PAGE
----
We all know that exercise is good for our physical health and regular exercise is proven to lower blood pressure, heart disease and lead to a longer life. What many do not realize is the positive impact that even a few minutes of exercise can have on our mental well-being.
Research has proven that within minutes of engaging in physical exercise (aerobic or anerobic) one can see an increased positive mood, decreased anxiety and a decrease in stress. A long term physical exercise program can assist in preventing or reducing both clinical depression and anxiety. Even a simple exercise program can also boost positive effects of therapy and medication leading to an ability to meet goals faster and sustain improvements.
Whether you are looking to just improve your mood, feel a little happier, reduce anxiety and feel a little more relaxed or even if you suffer from clinical depression or anxiety you may find some significant relief by engaging in any type of physical exercise. From a simple walk outdoors, to joining an exercise class all the way to training for a goal such as a half marathon or other competition, there could be major positive impact on your mental health as well as your physical health!
So where do you start?
ALWAYS start with your physician before starting a new exercise program. It is important that your doctor be aware of any changes you are thinking of making. Your doctor will give you clear direction as to where you should begin.
If you do have physical limitations, be sure and ask your physician about alternative ways to exercise. This could include low impact workouts such as water aerobics or modifications that make the exercise safe and beneficial for you. If suggestions are not offered, be sure and ask!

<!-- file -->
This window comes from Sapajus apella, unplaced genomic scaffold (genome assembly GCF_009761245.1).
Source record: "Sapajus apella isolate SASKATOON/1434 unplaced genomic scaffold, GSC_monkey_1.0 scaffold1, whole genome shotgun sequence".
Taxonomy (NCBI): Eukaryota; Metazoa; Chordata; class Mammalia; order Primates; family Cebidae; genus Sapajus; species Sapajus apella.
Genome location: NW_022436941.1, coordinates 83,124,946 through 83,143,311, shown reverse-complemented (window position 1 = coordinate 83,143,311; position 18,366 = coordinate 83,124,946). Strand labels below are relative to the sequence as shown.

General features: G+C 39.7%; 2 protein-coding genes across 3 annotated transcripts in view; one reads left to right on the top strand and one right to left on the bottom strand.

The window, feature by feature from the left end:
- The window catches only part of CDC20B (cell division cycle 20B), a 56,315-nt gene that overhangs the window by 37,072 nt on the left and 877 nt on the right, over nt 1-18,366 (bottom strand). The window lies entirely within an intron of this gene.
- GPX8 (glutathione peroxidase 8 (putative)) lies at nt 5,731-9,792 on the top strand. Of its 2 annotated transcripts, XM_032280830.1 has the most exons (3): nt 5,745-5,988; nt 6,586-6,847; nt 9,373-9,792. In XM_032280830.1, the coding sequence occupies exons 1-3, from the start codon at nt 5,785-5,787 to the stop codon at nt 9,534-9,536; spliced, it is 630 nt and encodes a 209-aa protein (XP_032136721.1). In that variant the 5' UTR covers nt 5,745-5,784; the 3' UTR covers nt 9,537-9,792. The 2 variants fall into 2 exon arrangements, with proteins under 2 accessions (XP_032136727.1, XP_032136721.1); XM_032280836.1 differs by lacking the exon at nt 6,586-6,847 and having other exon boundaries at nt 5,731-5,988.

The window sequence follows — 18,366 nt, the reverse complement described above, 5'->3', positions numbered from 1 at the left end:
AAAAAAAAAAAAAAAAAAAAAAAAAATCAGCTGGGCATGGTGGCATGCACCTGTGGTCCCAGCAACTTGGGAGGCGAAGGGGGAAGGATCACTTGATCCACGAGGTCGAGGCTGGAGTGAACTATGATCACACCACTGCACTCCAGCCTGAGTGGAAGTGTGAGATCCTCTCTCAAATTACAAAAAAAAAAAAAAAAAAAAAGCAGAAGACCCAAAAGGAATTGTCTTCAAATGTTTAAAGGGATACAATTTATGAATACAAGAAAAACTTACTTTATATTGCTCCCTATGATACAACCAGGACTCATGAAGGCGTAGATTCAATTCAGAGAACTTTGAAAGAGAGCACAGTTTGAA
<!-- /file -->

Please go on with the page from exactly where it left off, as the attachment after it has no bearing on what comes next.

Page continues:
What about time or money?
Many well-intentioned folks lose their motivation or never get started with a new exercise routine because they think they do not have the time or money. Truth is, there is always time and money need not ever be an obstacle. Positive benefits can be found in as little as 30 minutes a day, and this time can be incorporated into free and accessible environments such as parking your car as far away as possible from work and having a brisk walk into the office. Get creative, if time or money is tight, opportunities abound if you look. Walk or run while the kids are at practice or at the park, do sit ups during commercials of your favorite show or maybe walk or ride a bike instead of driving to the store or dinner. Many exercise programs are regularly shown on television, cable or streaming programs and can be viewed at your convenience. Take full advantage of free programs offered through your local health department or community organizers.
How do you find the motivation?
The wonderful thing about exercise is that it pays off with many dividends. Make a list of all the positive benefits you would gain from starting exercise. This might include not only the physical and mental health benefits but let’s not forget the fact that it will ultimately lead to other major benefits including lower weight and higher energy levels. Who doesn’t want better health, less anxiety and depression while also looking better and having more energy?
Remember it takes time to build a new habit, your first couple of weeks of you might need to read your list of benefits daily to help motivate you to do what is good for you. In time, the new habit will build and will become a part of your daily routine (kind of like brushing your teeth). In the meantime, challenge the discouraging thoughts with all those positive benefits!
Set an achievable goal, and give yourself a reward when you reach it. Positive reinforcement will always be our best motivator. Be good to yourself, and when you reach that goal, celebrate it! A friendly competition with a family member, friend or coworker can also increase your accountability and motivation. If you both reach the goal you can celebrate together!
If you are experiencing depression, anxiety or other mental health concerns that seem to be making the thought of even starting exercise overwhelming, remember you can start small. Even increasing your physical exercise by a few minutes can have a positive impact on your mood. Talk with a therapist about other ways to remove obstacles that seem to be preventing you from taking those first steps!